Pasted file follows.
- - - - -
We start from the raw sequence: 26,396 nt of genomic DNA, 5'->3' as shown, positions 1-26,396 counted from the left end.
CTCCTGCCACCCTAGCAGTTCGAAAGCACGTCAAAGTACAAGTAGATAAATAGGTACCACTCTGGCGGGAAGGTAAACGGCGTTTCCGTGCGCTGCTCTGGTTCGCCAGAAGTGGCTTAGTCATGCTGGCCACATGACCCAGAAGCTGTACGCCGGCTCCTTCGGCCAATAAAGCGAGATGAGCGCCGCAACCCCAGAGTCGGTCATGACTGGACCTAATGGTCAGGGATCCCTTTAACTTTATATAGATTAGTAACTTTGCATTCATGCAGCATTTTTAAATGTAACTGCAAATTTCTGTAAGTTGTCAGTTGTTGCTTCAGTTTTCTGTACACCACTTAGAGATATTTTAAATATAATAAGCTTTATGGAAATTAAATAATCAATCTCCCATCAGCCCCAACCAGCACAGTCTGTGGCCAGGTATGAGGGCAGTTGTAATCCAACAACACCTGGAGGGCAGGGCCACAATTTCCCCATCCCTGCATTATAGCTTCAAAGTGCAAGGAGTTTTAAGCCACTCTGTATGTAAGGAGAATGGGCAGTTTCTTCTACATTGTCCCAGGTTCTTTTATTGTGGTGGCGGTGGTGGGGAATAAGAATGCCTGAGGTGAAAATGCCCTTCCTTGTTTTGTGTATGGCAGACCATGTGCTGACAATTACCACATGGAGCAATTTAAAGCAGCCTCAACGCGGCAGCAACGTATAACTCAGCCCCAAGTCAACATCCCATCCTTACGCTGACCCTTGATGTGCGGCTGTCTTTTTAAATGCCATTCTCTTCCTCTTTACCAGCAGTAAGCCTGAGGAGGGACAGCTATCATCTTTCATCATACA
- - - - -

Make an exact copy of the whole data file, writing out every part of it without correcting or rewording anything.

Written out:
We start from the raw sequence: 26,396 nt of genomic DNA, 5'->3' as shown, positions 1-26,396 counted from the left end.
CTCCTGCCACCCTAGCAGTTCGAAAGCACGTCAAAGTACAAGTAGATAAATAGGTACCACTCTGGCGGGAAGGTAAACGGCGTTTCCGTGCGCTGCTCTGGTTCGCCAGAAGTGGCTTAGTCATGCTGGCCACATGACCCAGAAGCTGTACGCCGGCTCCTTCGGCCAATAAAGCGAGATGAGCGCCGCAACCCCAGAGTCGGTCATGACTGGACCTAATGGTCAGGGATCCCTTTAACTTTATATAGATTAGTAACTTTGCATTCATGCAGCATTTTTAAATGTAACTGCAAATTTCTGTAAGTTGTCAGTTGTTGCTTCAGTTTTCTGTACACCACTTAGAGATATTTTAAATATAATAAGCTTTATGGAAATTAAATAATCAATCTCCCATCAGCCCCAACCAGCACAGTCTGTGGCCAGGTATGAGGGCAGTTGTAATCCAACAACACCTGGAGGGCAGGGCCACAATTTCCCCATCCCTGCATTATAGCTTCAAAGTGCAAGGAGTTTTAAGCCACTCTGTATGTAAGGAGAATGGGCAGTTTCTTCTACATTGTCCCAGGTTCTTTTATTGTGGTGGCGGTGGTGGGGAATAAGAATGCCTGAGGTGAAAATGCCCTTCCTTGTTTTGTGTATGGCAGACCATGTGCTGACAATTACCACATGGAGCAATTTAAAGCAGCCTCAACGCGGCAGCAACGTATAACTCAGCCCCAAGTCAACATCCCATCCTTACGCTGACCCTTGATGTGCGGCTGTCTTTTTAAATGCCATTCTCTTCCTCTTTACCAGCAGTAAGCCTGAGGAGGGACAGCTATCATCTTTCATCATACA